The whole of this corner of the Moray Firth and its coastal zones are important for wildlife: not just the famous dolphins but also for many thousands of migratory and over-wintering swans and geese. Close to Arabella are sites which have been designated under European and UK law.

NiggThe monks of Saint Columba of lona will have sailed in their currachs (hide boats) over from Cromarty to Nigg on their way to make a start on the conversion of the northern Picts. The continuing relationship between lona and Nigg is demonstrated by the give and take of cultural exchange discernible in the sculpture at Portmahomack and notably by the carving of the Nigg Pictish cross-slab, now housed in Nigg Old Church. The slab is acknowledged as the finest work of art of its period in Scotland. It and its related monuments at Shandwick, Hilton and Portmahomack are all made of the fine buff-coloured sandstone cut from bedrock on the shore just beyond Hilton. Sculptors at Nigg and on Iona both use the astonishingly intricate decorative motif of large stud-like bosses made up of snakes’ bodies. It has been suggested that it was the Picts who taught the bona craftsmen to carve in relief on their High Crosses these same sculptural marvels. The complicated spiral work on the Nigg slab is exactly paralleled in the pages of the great Gospel Book of Kells, produced on Iona in the second half of the eighth century, so the slab must date from around the same time. Many an Abbot of lona must have sailed over to Nigg from Cromarty. The most remarkable feature of the slab is a figurative scene set immediately above the cross. It illustrates in unique detail a story told by the fifth century ‘Father of the Church’, St Jerome, about the founders of monasticism, the Egyptian Saints Paul and Antony. Its central incident is the sharing of the heavenly bread sent daily to Saint Paul. Because of its monastic associations the story was a popular one, frequently depicted in contemporary English and Irish sculpture but only the version at Nigg presents the Saints as deacons jointly celebrating Holy Mass.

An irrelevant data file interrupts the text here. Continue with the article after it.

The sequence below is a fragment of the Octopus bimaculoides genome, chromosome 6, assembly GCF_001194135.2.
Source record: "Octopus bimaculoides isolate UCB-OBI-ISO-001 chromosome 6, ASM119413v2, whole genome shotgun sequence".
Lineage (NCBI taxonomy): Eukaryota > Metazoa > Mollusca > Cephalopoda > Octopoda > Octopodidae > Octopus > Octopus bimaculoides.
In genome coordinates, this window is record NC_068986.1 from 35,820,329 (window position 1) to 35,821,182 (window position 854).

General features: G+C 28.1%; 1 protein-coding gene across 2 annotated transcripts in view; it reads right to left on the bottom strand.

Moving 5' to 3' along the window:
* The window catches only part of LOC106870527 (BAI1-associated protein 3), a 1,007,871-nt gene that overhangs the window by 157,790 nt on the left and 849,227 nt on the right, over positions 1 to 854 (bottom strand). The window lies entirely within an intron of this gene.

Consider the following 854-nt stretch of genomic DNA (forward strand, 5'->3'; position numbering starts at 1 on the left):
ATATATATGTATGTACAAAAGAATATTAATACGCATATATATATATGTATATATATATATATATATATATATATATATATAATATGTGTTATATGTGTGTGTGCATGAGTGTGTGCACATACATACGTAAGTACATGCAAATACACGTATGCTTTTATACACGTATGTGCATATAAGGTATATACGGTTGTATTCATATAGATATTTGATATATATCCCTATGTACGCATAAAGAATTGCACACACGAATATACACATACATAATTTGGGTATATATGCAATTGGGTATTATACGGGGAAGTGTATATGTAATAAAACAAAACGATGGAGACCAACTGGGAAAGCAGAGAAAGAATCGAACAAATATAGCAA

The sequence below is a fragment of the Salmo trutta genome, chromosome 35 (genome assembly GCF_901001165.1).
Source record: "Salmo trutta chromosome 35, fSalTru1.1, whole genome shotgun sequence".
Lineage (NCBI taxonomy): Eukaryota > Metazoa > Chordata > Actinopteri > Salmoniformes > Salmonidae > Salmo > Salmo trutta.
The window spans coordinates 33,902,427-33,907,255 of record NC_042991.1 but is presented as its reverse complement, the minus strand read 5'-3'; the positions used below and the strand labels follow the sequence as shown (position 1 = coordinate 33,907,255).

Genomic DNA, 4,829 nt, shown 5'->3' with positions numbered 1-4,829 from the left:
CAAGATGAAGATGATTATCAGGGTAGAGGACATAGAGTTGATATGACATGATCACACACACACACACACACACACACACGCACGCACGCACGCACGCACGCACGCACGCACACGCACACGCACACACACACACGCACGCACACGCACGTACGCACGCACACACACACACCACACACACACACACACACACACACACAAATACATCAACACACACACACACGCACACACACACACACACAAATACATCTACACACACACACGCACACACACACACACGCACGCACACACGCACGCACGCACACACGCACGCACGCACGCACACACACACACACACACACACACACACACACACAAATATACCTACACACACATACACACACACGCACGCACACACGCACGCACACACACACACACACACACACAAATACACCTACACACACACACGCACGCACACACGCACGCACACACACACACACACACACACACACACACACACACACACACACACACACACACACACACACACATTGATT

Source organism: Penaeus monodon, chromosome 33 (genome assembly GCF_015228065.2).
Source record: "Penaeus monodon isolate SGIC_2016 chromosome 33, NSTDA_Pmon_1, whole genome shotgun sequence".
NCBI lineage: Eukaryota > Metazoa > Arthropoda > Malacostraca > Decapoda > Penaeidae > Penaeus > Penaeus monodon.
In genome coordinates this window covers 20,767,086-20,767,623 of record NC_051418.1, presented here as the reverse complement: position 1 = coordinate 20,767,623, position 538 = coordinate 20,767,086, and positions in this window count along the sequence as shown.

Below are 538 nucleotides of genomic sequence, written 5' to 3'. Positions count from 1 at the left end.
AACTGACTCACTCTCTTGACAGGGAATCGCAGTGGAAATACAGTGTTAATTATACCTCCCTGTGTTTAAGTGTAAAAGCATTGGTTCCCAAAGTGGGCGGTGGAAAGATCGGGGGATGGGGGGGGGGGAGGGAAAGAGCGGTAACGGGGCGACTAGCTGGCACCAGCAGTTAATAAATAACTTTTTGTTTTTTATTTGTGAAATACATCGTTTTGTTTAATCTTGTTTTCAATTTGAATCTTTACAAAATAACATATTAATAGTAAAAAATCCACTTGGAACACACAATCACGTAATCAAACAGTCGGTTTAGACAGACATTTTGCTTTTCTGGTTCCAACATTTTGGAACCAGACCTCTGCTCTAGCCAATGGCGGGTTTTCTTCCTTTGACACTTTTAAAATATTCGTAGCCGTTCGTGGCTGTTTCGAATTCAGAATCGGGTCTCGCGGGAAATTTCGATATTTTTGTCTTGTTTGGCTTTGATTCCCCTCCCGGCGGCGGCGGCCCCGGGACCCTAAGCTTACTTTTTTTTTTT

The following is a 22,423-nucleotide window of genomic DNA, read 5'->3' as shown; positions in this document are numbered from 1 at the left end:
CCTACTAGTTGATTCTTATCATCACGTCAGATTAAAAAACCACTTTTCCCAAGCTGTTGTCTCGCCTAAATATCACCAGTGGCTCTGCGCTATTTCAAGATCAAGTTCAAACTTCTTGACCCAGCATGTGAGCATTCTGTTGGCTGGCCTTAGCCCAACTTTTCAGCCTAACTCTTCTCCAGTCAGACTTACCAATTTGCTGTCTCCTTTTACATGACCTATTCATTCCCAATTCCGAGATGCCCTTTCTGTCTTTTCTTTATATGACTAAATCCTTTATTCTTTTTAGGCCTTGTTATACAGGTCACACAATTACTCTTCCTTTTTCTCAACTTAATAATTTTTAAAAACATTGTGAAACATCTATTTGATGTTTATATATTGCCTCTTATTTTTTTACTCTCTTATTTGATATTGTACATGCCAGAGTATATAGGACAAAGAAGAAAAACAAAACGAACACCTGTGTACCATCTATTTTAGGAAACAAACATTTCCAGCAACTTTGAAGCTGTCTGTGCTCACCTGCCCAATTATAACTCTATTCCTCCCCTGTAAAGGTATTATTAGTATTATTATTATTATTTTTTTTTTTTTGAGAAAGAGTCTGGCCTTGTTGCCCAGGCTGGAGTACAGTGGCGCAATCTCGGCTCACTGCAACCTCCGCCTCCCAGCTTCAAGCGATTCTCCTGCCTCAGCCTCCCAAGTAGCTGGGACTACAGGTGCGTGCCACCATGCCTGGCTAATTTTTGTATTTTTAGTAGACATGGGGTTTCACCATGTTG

But Nigg Ferry also brought easy access to the south of Scotland, with all the opportunities that opened up there. In the later medieval period the ‘Kirk of Nigg’ was important because of its grain production. Its farm produced a surplus which formed part of the revenues of the Bishopric of Ross. Naturally enough, the place itself, with its ancient Christian origins, attracted the Bishop. He had a residence here with access to the Hill from Nigg Bay via what is still known as the Bishop’s Walk, a pathway which has been newly re-opened in 2008. The part of the Hill opposite the Old Church of Nigg is, in early maps, called The Bishop’s Forest, so no doubt the Bishop’s huntsmen will have been busy there in pursuit of wild boar and deer. The Bishop’s farm may well lie somewhere below the foundations of Nigg Mains, over the wall from Nigg Old Church.

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